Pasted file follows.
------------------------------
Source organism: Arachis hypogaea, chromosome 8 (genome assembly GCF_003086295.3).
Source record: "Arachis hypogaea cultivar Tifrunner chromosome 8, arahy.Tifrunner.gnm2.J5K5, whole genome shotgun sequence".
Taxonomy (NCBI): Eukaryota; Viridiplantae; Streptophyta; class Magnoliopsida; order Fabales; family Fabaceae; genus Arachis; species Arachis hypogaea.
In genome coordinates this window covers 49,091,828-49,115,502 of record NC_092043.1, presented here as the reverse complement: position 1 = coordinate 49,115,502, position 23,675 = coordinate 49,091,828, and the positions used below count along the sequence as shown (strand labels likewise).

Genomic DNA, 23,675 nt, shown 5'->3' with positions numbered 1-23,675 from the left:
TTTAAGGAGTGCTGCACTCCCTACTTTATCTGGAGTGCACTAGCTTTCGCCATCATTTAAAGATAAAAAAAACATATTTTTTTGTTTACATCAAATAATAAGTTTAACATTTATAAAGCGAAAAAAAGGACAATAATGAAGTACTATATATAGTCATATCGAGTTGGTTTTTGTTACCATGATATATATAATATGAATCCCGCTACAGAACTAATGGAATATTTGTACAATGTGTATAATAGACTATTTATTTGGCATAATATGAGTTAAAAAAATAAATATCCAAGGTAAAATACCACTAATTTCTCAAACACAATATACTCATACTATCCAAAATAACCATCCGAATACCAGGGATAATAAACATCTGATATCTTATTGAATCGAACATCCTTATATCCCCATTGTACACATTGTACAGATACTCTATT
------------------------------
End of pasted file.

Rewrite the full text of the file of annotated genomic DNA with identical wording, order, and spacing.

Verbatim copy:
Source organism: Arachis hypogaea, chromosome 8 (genome assembly GCF_003086295.3).
Source record: "Arachis hypogaea cultivar Tifrunner chromosome 8, arahy.Tifrunner.gnm2.J5K5, whole genome shotgun sequence".
Taxonomy (NCBI): Eukaryota; Viridiplantae; Streptophyta; class Magnoliopsida; order Fabales; family Fabaceae; genus Arachis; species Arachis hypogaea.
In genome coordinates this window covers 49,091,828-49,115,502 of record NC_092043.1, presented here as the reverse complement: position 1 = coordinate 49,115,502, position 23,675 = coordinate 49,091,828, and the positions used below count along the sequence as shown (strand labels likewise).

Genomic DNA, 23,675 nt, shown 5'->3' with positions numbered 1-23,675 from the left:
TTTAAGGAGTGCTGCACTCCCTACTTTATCTGGAGTGCACTAGCTTTCGCCATCATTTAAAGATAAAAAAAACATATTTTTTTGTTTACATCAAATAATAAGTTTAACATTTATAAAGCGAAAAAAAGGACAATAATGAAGTACTATATATAGTCATATCGAGTTGGTTTTTGTTACCATGATATATATAATATGAATCCCGCTACAGAACTAATGGAATATTTGTACAATGTGTATAATAGACTATTTATTTGGCATAATATGAGTTAAAAAAATAAATATCCAAGGTAAAATACCACTAATTTCTCAAACACAATATACTCATACTATCCAAAATAACCATCCGAATACCAGGGATAATAAACATCTGATATCTTATTGAATCGAACATCCTTATATCCCCATTGTACACATTGTACAGATACTCTATT